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Publication Detail
Imatinib inhibits VEGF-independent angiogenesis by targeting neuropilin 1-dependent ABL1 activation in endothelial cells.
  • Publication Type:
    Journal article
  • Publication Sub Type:
    Journal Article
  • Authors:
    Raimondi C, Fantin A, Lampropoulou A, Denti L, Chikh A, Ruhrberg C
  • Publication date:
    02/06/2014
  • Pagination:
    1167, 1183
  • Journal:
    J Exp Med
  • Volume:
    211
  • Issue:
    6
  • Status:
    Published
  • Country:
    United States
  • PII:
    jem.20132330
  • Language:
    eng
  • Keywords:
    Animals, Benzamides, Cell Adhesion, Cell Movement, Cells, Cultured, Endothelial Cells, Enzyme Activation, Fibronectins, Humans, Imatinib Mesylate, Immunoblotting, Mice, Mice, Inbred C57BL, Mice, Knockout, Mice, Transgenic, Microscopy, Confocal, Neovascularization, Physiologic, Neuropilin-1, Paxillin, Phosphorylation, Piperazines, Protein Kinase Inhibitors, Proto-Oncogene Proteins c-abl, Pyrimidines, RNA Interference, Retinal Neovascularization, Vascular Endothelial Growth Factor A, Vascular Endothelial Growth Factor Receptor-2
Abstract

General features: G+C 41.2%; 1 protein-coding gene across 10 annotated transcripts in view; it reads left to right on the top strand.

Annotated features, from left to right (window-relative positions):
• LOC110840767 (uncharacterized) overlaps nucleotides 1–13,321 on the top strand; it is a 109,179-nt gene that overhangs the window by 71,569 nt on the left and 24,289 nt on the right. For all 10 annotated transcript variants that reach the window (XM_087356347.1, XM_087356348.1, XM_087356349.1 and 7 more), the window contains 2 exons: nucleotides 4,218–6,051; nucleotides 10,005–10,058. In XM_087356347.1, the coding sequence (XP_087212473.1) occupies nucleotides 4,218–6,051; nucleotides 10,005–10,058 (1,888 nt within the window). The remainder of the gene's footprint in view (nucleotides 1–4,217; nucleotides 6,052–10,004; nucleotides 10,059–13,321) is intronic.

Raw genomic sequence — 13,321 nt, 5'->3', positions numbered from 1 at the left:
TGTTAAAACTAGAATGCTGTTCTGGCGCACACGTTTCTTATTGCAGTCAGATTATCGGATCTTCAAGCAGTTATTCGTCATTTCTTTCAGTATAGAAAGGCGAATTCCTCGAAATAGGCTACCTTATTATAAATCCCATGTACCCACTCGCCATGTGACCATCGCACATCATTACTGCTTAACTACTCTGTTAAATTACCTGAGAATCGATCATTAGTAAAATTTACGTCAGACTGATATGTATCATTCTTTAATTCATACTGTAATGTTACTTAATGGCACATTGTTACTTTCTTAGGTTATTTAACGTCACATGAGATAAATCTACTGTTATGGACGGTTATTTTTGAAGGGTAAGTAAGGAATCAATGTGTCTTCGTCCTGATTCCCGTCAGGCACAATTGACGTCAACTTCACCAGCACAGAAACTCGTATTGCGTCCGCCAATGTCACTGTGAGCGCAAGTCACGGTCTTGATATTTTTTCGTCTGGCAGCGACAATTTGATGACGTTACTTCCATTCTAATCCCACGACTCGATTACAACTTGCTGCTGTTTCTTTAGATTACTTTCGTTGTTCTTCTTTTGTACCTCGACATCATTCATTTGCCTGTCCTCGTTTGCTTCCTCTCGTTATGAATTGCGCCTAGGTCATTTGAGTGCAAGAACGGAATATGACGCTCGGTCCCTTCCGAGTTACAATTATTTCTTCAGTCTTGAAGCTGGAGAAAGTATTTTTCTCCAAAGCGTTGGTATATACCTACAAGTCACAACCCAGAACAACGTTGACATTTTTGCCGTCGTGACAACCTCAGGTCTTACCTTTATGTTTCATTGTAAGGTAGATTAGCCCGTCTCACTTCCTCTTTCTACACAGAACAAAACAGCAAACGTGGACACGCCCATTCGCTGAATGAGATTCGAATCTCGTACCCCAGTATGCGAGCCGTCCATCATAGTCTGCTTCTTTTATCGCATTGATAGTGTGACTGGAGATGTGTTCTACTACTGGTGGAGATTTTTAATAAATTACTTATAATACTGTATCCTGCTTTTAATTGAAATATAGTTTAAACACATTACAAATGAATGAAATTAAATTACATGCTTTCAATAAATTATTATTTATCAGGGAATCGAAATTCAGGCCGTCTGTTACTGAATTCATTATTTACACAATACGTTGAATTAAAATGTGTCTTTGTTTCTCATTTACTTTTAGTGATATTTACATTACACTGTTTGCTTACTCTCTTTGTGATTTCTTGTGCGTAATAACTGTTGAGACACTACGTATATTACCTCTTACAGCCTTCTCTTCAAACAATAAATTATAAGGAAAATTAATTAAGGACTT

To enable new blood vessel growth, endothelial cells (ECs) express neuropilin 1 (NRP1), and NRP1 associates with the receptor tyrosine kinase VEGFR2 after binding the vascular endothelial growth factor A (VEGF) to enhance arteriogenesis. We report that NRP1 contributes to angiogenesis through a novel mechanism. In human and mouse ECs, the integrin ligand fibronectin (FN) stimulated actin remodeling and phosphorylation of the focal adhesion component paxillin (PXN) in a VEGF/VEGFR2-independent but NRP1-dependent manner. NRP1 formed a complex with ABL1 that was responsible for FN-dependent PXN activation and actin remodeling. This complex promoted EC motility in vitro and during angiogenesis on FN substrates in vivo. Accordingly, both physiological and pathological angiogenesis in the retina were inhibited by treatment with Imatinib, a small molecule inhibitor of ABL1 which is widely used to prevent the proliferation of tumor cells that express BCR-ABL fusion proteins. The finding that NRP1 regulates angiogenesis in a VEGF- and VEGFR2-independent fashion via ABL1 suggests that ABL1 inhibition provides a novel opportunity for anti-angiogenic therapy to complement VEGF or VEGFR2 blockade in eye disease or solid tumor growth.
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